US offers to boost military aid to Israel after outcome of Iran talks: Report

The United States has reportedly increased its military aid package to Israel, which would include another squadron of F-35 fighter jets, in an attempt to comfort the crying regime in Tel Aviv over the historic conclusion of nuclear talks between Iran and the P5+1 countries.

The package increase would include extra funding for the development of missile defense system, as well as another squadron of America’s fifth-generation aircraft, F-35 fighter jets, according to a report published by the Jerusalem Post on Thursday.
Restocking munitions that Israel used in last year’s 50-day war on the besieged Gaza Strip would also be included in the package, the report said.
Under the current agreement between Israel and the US, which went into effect in 2009, Tel Aviv receives $3 billion a year, most of which is used to buy American military hardware, such as jets and components for missile defense.
Israel, however, requested between $4.2 billion and $4.5 billion a year for the next 10 years, the New York Times reported on Thursday. The new agreement would last for a decade after going into effect in 2018.
Long before the P5+1 counties began to shape an agreement with Iran, the US was engaged in talks with Israel to increase its military aid, officials familiar with the talks told the Times.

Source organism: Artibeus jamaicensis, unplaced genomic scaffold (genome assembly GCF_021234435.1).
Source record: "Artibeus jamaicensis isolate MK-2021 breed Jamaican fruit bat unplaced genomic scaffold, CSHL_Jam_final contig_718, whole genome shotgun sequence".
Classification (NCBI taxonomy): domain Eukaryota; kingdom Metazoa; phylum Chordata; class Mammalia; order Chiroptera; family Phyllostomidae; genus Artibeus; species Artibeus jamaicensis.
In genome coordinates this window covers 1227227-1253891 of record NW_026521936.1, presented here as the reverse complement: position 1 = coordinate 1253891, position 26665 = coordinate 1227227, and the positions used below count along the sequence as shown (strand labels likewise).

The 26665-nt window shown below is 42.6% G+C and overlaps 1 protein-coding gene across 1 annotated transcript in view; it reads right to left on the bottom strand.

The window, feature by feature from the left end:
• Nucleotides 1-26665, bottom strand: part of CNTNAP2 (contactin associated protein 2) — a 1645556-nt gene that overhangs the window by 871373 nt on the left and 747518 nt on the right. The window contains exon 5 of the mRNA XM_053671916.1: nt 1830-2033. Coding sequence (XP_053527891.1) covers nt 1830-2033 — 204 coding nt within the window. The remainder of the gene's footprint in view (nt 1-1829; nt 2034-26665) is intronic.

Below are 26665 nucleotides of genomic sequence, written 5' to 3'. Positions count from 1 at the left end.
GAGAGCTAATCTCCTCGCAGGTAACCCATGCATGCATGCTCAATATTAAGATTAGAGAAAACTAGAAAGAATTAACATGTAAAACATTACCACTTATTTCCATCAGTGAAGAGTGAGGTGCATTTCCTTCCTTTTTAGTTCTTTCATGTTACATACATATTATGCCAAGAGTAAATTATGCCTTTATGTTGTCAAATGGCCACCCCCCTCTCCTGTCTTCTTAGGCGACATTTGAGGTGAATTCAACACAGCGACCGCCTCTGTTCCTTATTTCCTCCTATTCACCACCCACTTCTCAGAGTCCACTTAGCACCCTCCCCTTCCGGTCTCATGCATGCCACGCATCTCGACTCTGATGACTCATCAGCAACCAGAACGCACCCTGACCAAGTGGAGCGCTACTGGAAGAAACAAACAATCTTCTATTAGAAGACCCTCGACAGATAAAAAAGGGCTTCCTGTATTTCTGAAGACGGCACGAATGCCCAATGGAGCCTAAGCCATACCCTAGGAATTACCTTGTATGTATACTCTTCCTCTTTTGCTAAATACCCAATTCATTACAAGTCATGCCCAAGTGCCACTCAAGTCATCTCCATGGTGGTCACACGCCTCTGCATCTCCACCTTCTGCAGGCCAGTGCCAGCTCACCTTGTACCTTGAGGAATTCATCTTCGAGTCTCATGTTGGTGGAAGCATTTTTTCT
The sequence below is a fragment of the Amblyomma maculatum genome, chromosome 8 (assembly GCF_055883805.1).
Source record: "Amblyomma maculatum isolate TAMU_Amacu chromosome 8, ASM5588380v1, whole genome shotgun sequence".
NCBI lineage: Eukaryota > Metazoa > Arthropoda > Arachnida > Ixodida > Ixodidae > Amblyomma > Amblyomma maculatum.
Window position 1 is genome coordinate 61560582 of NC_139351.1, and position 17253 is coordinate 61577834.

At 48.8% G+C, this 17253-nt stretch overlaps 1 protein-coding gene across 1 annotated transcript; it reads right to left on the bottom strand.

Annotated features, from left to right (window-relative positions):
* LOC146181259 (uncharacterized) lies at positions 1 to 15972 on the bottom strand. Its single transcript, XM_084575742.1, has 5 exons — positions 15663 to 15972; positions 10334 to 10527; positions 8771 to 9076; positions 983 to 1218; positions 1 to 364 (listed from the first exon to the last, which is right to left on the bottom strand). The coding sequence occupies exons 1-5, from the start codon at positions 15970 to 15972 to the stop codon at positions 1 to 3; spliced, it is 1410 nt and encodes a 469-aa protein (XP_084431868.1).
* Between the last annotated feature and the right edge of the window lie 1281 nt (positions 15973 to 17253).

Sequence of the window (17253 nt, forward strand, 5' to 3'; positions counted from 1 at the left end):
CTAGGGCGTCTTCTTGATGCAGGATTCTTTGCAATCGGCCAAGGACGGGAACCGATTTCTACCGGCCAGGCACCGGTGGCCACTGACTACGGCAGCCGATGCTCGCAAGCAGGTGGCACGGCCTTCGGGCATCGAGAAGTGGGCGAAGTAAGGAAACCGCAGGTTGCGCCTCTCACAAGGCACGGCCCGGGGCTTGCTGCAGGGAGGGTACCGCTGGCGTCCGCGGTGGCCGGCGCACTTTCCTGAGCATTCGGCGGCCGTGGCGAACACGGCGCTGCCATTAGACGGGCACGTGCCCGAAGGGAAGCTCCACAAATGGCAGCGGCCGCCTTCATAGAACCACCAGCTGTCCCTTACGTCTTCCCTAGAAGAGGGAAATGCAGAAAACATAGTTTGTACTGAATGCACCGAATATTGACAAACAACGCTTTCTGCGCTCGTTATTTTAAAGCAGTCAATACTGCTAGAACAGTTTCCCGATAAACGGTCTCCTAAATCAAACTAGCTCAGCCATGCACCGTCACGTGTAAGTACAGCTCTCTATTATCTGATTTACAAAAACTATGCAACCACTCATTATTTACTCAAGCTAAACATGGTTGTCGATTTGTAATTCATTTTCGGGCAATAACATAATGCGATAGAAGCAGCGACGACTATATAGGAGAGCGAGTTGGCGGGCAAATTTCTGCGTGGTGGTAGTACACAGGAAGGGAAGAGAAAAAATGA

Iran and the P5+1 – the United States, Britain, France, China, Russia and Germany – reached a conclusion on the Joint Comprehensive Plan of Action (JCPOA) in Vienna on Tuesday.
According to the text of the JCPOA, Iran will be recognized by the United Nations as a nuclear power and will continue its uranium enrichment program.
US Defense Secretary Ashton Carter is expected to present the offer to his Israeli counterpart Moshe Ya’alon during a visit to Tel Aviv next week, according to Israeli sources.
Citing administration officials, the Times said President Barack Obama called Prime Minister Benjamin Netanyahu on Tuesday to privately discuss the nuclear agreement with Iran, and offered him the “consolation prize.”
Obama said he was prepared to hold “intensive discussions” with Netanyahu on what more could be done to boost Israel’s military.
Netanyahu, who has called the nuclear conclusion a “historic mistake,” however, refused to engage in the talks “at this juncture,” the officials said.
In an interview with the Times on Tuesday, Obama said Netanyahu “perhaps thinks he can further influence the congressional debate, and I’m confident we’re going to be able to uphold this deal and implement it without Congress preventing that.”
Netanyahu addressed US Congress on March 3 about Iran talks without consulting the White House.
On Wednesday, the 159-page JCPOA document was presented to the Republican-controlled Congress, which now has up to 60 days to review the text and vote to either approve or disapprove of it.
A day earlier, President Barack Obama said that he would veto any legislation from lawmakers that “prevents the successful implementation of the deal.”

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